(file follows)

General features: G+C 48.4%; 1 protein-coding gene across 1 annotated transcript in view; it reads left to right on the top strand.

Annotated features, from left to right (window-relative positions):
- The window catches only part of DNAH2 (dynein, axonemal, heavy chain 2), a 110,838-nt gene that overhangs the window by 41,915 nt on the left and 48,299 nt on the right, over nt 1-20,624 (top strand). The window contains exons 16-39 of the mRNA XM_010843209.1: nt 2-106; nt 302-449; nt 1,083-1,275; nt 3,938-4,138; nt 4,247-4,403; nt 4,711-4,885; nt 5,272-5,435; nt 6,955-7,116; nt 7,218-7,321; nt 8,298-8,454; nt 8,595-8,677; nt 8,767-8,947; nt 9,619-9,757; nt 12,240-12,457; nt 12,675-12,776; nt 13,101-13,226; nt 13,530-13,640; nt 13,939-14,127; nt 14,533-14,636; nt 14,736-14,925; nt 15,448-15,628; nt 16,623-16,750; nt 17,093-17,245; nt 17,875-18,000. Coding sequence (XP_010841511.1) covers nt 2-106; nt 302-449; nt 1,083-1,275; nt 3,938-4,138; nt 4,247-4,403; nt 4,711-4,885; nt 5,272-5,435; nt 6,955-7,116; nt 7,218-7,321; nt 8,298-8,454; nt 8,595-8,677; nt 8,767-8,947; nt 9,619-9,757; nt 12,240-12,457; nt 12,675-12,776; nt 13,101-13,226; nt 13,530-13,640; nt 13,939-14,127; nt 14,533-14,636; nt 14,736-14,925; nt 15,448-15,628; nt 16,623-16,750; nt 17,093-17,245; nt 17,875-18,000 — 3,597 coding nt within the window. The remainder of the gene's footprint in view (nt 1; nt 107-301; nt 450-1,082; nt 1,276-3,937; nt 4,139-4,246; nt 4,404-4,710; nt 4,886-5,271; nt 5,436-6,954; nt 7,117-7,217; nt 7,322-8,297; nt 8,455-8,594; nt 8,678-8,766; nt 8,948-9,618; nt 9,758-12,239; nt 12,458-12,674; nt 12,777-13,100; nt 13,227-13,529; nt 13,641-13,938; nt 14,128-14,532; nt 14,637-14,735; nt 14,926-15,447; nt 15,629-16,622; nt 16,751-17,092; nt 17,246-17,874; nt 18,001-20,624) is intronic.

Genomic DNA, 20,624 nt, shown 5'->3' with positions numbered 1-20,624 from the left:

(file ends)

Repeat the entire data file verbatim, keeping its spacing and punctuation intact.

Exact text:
General features: G+C 48.4%; 1 protein-coding gene across 1 annotated transcript in view; it reads left to right on the top strand.

Annotated features, from left to right (window-relative positions):
- The window catches only part of DNAH2 (dynein, axonemal, heavy chain 2), a 110,838-nt gene that overhangs the window by 41,915 nt on the left and 48,299 nt on the right, over nt 1-20,624 (top strand). The window contains exons 16-39 of the mRNA XM_010843209.1: nt 2-106; nt 302-449; nt 1,083-1,275; nt 3,938-4,138; nt 4,247-4,403; nt 4,711-4,885; nt 5,272-5,435; nt 6,955-7,116; nt 7,218-7,321; nt 8,298-8,454; nt 8,595-8,677; nt 8,767-8,947; nt 9,619-9,757; nt 12,240-12,457; nt 12,675-12,776; nt 13,101-13,226; nt 13,530-13,640; nt 13,939-14,127; nt 14,533-14,636; nt 14,736-14,925; nt 15,448-15,628; nt 16,623-16,750; nt 17,093-17,245; nt 17,875-18,000. Coding sequence (XP_010841511.1) covers nt 2-106; nt 302-449; nt 1,083-1,275; nt 3,938-4,138; nt 4,247-4,403; nt 4,711-4,885; nt 5,272-5,435; nt 6,955-7,116; nt 7,218-7,321; nt 8,298-8,454; nt 8,595-8,677; nt 8,767-8,947; nt 9,619-9,757; nt 12,240-12,457; nt 12,675-12,776; nt 13,101-13,226; nt 13,530-13,640; nt 13,939-14,127; nt 14,533-14,636; nt 14,736-14,925; nt 15,448-15,628; nt 16,623-16,750; nt 17,093-17,245; nt 17,875-18,000 — 3,597 coding nt within the window. The remainder of the gene's footprint in view (nt 1; nt 107-301; nt 450-1,082; nt 1,276-3,937; nt 4,139-4,246; nt 4,404-4,710; nt 4,886-5,271; nt 5,436-6,954; nt 7,117-7,217; nt 7,322-8,297; nt 8,455-8,594; nt 8,678-8,766; nt 8,948-9,618; nt 9,758-12,239; nt 12,458-12,674; nt 12,777-13,100; nt 13,227-13,529; nt 13,641-13,938; nt 14,128-14,532; nt 14,637-14,735; nt 14,926-15,447; nt 15,629-16,622; nt 16,751-17,092; nt 17,246-17,874; nt 18,001-20,624) is intronic.

Genomic DNA, 20,624 nt, shown 5'->3' with positions numbered 1-20,624 from the left: